Georgia proposes EU-like union for the caucasus in talks with Turkey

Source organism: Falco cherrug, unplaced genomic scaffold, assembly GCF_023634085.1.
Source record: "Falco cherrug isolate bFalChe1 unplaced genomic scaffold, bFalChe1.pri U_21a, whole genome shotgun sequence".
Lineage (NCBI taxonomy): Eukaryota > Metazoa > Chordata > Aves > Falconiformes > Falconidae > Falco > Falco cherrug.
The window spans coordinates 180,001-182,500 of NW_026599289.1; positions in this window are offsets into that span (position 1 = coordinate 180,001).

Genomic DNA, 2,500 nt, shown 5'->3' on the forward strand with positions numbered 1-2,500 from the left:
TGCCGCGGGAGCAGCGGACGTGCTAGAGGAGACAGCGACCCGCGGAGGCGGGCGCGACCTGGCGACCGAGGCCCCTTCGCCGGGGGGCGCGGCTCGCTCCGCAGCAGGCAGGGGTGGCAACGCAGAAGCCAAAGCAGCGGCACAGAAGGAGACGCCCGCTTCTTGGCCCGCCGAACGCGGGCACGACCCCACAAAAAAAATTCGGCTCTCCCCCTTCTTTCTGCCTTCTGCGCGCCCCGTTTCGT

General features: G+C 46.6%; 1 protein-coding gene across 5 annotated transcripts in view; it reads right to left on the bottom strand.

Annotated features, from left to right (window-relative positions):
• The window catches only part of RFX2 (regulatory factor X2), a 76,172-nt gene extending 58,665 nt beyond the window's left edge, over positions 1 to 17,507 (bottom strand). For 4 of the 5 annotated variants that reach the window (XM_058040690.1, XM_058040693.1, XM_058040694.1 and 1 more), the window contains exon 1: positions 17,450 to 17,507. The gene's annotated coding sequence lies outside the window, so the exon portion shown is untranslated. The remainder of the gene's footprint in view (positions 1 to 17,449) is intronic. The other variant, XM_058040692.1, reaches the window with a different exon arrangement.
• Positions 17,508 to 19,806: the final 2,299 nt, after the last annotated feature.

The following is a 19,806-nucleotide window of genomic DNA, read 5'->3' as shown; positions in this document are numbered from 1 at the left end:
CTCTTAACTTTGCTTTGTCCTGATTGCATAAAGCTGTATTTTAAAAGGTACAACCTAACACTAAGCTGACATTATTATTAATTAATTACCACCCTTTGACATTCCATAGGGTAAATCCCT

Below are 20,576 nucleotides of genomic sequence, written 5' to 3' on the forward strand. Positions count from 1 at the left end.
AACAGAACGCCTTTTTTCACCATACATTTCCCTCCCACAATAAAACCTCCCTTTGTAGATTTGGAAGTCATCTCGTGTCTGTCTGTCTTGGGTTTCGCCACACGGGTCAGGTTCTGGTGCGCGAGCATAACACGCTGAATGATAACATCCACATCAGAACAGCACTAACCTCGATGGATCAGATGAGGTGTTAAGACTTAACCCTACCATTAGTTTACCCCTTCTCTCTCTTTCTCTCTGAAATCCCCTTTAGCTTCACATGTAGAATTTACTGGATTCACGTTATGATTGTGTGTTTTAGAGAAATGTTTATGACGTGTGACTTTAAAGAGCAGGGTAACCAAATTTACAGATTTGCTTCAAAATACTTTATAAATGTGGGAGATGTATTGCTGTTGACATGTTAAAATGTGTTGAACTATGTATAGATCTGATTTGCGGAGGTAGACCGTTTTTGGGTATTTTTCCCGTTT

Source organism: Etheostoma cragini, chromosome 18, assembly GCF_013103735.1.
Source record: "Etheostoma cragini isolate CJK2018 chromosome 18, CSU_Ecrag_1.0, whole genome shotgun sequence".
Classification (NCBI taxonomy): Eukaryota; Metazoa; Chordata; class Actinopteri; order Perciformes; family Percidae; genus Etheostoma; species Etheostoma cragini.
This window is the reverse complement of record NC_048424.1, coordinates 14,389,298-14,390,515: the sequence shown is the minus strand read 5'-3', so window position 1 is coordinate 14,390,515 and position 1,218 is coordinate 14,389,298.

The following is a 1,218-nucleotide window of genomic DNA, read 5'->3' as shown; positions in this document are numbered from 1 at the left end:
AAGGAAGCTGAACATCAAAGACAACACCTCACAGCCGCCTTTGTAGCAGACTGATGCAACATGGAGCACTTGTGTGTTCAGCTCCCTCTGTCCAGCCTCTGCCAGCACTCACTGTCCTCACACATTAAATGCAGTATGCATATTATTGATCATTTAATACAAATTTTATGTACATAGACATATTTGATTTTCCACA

Georgia's president over the weekend urged Turkey to help realize the unification of the Southern Caucasus, but without Russia or Iran in the alliance. "The emergence of a united Caucasus is my aspiration," Georgian President Mikhail Saakashvili reportedly told Foreign Minister Ahmet Davutoglu during their meeting in Tbilisi on Saturday, the Georgian Presidency's press office said. Saakashvili reportedly expressed his belief in the concept of "open borders" across the region, saying this idea is already being discussed with the Azerbaijani and Armenian sides. The Georgian president also proposed a similar project during Azerbaijani President Ilham Aliyev's visit to Georgia last year, but experts had little hope that it would be realized. Three countries in the South Caucasus established a federation following the 1917 revolution in Russia, but the union soon fell apart as Azerbaijan opposed going to war against the Ottomans at the time. Following the chaotic collapse of the Soviet Union, Azerbaijan and Armenia also fought a full-scale armed conflict over the disputed territory of Nagorno-Karabakh, and Azerbaijan has resisted, thus far, cooperation with Armenia unless the country withdraws its troops from occupied territories. "There is a long way to materialization of the current idea, yet this is a positive proposed step," Saakashvili said, underlining the importance of an initiative enabling citizens of both Turkey and Georgia to travel with only state identity cards. Turkey proposed a similar initiative in 2008 following the August war between Georgia and Russia over the breakaway South Ossetia region, but Turkey said Russia should also be in the Caucasus Cooperation and Stability Platform.